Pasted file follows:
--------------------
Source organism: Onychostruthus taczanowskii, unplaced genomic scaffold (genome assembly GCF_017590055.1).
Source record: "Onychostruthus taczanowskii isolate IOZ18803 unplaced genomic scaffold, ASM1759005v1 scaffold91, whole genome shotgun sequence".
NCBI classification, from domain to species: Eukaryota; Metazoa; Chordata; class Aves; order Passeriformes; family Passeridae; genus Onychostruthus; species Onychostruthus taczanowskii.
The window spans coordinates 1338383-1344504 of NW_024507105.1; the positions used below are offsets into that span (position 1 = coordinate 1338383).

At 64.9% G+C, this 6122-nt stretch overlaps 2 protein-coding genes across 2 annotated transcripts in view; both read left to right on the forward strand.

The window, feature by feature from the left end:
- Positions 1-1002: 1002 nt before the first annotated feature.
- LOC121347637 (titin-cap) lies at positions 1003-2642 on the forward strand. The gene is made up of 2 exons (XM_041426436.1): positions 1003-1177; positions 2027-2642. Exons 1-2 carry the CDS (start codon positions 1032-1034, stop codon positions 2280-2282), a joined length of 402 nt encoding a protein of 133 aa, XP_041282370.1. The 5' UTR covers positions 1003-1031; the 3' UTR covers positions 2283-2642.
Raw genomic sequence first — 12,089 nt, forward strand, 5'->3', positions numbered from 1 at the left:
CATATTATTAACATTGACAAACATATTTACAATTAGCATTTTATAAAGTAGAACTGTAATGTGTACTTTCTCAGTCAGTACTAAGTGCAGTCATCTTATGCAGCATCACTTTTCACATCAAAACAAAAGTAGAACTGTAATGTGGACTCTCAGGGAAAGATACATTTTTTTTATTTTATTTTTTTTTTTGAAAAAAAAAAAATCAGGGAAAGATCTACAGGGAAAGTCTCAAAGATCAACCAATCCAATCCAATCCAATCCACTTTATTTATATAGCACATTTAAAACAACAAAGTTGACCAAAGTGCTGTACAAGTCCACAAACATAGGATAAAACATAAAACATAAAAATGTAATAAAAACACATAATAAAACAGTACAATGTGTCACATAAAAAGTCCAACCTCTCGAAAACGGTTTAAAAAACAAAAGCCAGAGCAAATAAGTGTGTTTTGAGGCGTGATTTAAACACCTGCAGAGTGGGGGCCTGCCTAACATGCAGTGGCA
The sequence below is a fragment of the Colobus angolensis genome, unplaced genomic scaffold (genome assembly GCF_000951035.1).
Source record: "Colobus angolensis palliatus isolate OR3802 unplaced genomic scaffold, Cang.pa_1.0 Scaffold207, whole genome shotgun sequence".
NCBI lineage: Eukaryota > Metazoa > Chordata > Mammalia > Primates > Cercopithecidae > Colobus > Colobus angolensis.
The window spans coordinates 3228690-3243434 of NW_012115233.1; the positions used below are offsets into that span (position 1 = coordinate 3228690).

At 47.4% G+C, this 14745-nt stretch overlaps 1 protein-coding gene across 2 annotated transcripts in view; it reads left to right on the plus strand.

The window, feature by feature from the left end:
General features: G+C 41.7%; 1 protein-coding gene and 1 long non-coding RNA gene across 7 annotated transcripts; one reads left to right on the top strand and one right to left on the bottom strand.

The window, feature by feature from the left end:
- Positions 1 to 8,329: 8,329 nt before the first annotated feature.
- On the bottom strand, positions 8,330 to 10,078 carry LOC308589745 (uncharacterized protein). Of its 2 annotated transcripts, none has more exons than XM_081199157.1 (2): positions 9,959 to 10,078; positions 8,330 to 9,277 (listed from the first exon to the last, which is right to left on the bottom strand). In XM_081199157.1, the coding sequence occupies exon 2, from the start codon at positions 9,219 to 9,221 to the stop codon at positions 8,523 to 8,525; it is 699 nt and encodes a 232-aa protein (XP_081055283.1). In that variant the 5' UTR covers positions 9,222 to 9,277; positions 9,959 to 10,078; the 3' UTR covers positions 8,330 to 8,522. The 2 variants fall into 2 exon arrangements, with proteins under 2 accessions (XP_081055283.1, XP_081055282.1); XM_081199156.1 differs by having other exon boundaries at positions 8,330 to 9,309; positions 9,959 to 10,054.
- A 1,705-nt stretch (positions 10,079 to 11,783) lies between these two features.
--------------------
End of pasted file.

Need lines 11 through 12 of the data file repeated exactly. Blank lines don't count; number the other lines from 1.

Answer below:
The sequence below is a fragment of the Colobus angolensis genome, unplaced genomic scaffold (genome assembly GCF_000951035.1).
Source record: "Colobus angolensis palliatus isolate OR3802 unplaced genomic scaffold, Cang.pa_1.0 Scaffold207, whole genome shotgun sequence".